Materials and Methods

Detailed protocols, including zebrafish manipulation, cell culture and short interfering RNA (siRNA) treatment, immunostaining, fluorescence-activated cell sorting (FACS) analysis, real-time reverse-transcription polymerase chain reaction (RT-PCR), and western blotting, can be found in the Supporting Materials and Methods.

Results

Identification of SNX Genes Expressed in the Embryonic Liver.

We performed a BLAST search against the zebrafish genome and EST databases, using human SNX sequences as references, and identified 38 zebrafish SNX family genes. Phylogenetic analysis revealed that SNX1, 8, 9, 10, 18, 19, 27, and 28 were duplicated in the zebrafish genome, presumably because of the partial genome duplication in teleost (Supporting Fig. 1). To evaluate their potential roles during early embryogenesis, we examined the expression patterns of all SNXs by in situ hybridization. We focused on SNXs expressed in the embryonic liver in this report. Six SNX genes were expressed in the livers of 3-day-old embryos. SNX1a, 3, and 7 were highly expressed in the liver and gut. SNX17 was present in the liver, eye, and brain, but not the gut (Fig. 1). SNX25 was more abundant in the eye and brain than in the liver and gut. SNX29 was also detectable in the liver, gut, and brain regions.

Figure 1.

In situ hybridization analysis for SNX family genes. Six SNX genes were expressed in the liver (arrow) at 3 dpf. Arrowhead indicates the gut. dpf, days postfertilization.

SNX7-Regulated Liver Development.

The hepatic expression of these SNXs suggested that they could play roles during liver development. We performed loss-of-function studies on these genes using morpholino (MO) technology.41 One SNX family member, SNX7, was found to be essential for hepatogenesis. We designed MOs targeting the exon 1/intron 1 junction (MO1) or the intron 2/exon 3 junction (MO2) of the SNX7 gene. Both of them efficiently induced alternative splicing of SNX7 messenger RNA (mRNA), as determined by RT-PCR (Fig. 2A). The development of MO1-injected embryos was slightly delayed, but the general morphology of them appeared normal (Fig. 2B). However, liver development was severely disrupted in these morphants at day 3; the expression of cp (ceruloplasmin; a marker expressed in the liver after 32 hpf42) was severely reduced or not detectable in 86% of the injected embryos (Fig. 2C; N = 43). Overexpression of human SNX7 did not affect liver formation in zebrafish (data not shown); however, it was able to rescue the MO1-induced liver defect. When hSNX7 mRNA (100 pg/embryo) was coinjected with MO1, the expression of cp was restored in 79% of the treated embryos (Fig. 2C; N = 29). Similar results were observed for MO2 (data not shown). These results demonstrated that the liver defect in SNX7 morphants was not the result of off-target effects of MOs and suggested that SNX7 was essential for liver development in zebrafish. We also investigated the potential roles of SNX7 in the development of other endoderm-derived organs. The endocrine pancreas (ins; insulin), the exocrine pancreas (try; trypsin), or the intestine (intestinal fatty-acid–binding protein; ifabp) appeared normal in SNX7 morphants (Fig. 2D-F). Taken together, these results demonstrated that SNX7 was required for the liver, but not pancreas or gut, development in zebrafish.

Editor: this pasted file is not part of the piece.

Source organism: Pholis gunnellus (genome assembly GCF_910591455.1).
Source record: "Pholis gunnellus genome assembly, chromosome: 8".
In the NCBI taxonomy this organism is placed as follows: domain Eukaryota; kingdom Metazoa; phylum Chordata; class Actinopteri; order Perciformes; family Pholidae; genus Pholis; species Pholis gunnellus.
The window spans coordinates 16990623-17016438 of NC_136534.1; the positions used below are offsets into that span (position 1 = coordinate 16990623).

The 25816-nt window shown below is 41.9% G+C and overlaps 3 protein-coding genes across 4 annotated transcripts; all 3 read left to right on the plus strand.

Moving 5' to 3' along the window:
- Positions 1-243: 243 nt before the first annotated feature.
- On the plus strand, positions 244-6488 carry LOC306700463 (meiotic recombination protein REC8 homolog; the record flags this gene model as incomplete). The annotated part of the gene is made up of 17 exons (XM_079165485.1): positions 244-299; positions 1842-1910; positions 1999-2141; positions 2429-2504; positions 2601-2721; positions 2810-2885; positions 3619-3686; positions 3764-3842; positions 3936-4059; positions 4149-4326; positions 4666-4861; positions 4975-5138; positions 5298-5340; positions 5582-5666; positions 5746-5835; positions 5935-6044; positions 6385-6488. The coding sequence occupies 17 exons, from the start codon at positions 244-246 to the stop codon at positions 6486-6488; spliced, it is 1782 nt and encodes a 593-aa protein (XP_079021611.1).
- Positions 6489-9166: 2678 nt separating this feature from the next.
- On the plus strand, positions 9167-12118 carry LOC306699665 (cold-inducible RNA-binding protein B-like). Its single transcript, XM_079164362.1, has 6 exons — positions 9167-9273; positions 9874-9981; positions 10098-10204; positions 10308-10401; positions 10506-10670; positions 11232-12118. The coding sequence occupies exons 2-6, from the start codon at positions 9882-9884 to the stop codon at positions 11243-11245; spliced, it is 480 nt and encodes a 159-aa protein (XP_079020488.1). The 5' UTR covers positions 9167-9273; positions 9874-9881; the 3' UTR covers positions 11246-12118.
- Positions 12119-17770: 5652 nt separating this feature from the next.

Figure 2.

SNX7-regulated liver development. (A) RT-PCR analysis for the efficiencies of MOs to SNX7. Arrows indicate the positions of PCR primers. PCR products from WT embryos and SNX7 morphants were cloned and sequenced. The size of PCR product from WT embryo is 515 bp. In MO1-treated embryos, a portion of intron 1 (102 base) was present in the mature mRNA. MO2 caused the retention of intron 2 (86 base) in the mature mRNA. Both abnormally spliced products were expected to be nonfunctional. (B) Morphology of representative WT embryo (top) and SNX7 morphant (bottom) at 2 dpf. (C) Analysis of cp expression in uninjected (WT), control MO (MO-CTL), or MO1-injected embryos. cp expression in MO1 morphants was severely reduced, but coinjection of mRNA encoding the human SNX7 restored the expression of cp. (D-F) SNX7 was not required for pancreas or gut development. ins labels the β-cells, try indicates the exocrine pancreas, and ifabp marks the intestine. Ten embryos were analyzed for each condition and they all showed consistent staining patterns. bp, base pairs; dpf, days postfertilization.

SNX7 Was Dispensable for the Specification of Hepatoblasts.

The liver defect in SNX7 morphants could be the result of the failure to specify hepatoblasts from endodermal progenitor cells. We tested this possibility by examining the expression patterns of early endoderm- and liver-specific markers. Forkhead box protein A3 (foxA3) and GATA-binding factor 6 (gata6) are pan-endodermal markers. SNX7 morphants showed mildly an underdeveloped brain and trunk at 30 hpf; however, the expression levels and spatial patterns of foxA3 and gata6 in these morphants were comparable to those in the wild-type (WT) embryos (Fig. 3A,B). prox1 and hhex are the earliest liver-specific markers, and we found that their expressions were not affected by SNX7 knockdown as well (Fig. 3C,D). This result suggested that hepatoblasts were properly specified, and that the liver defect in SNX7 morphants might be the result of compromised development of liver during the budding or expansion growth stage. We found that prox1 staining in the liver of WT embryos increased significantly from 30 to 72 hpf, but prox1 in SNX7 morphants was not increased proportionally during the same period (Fig. 3E,F). These data suggested that the specification of hepatoblasts was SNX7 independent, but that further growth or maturation of the liver was SNX7 dependent.

Figure 3.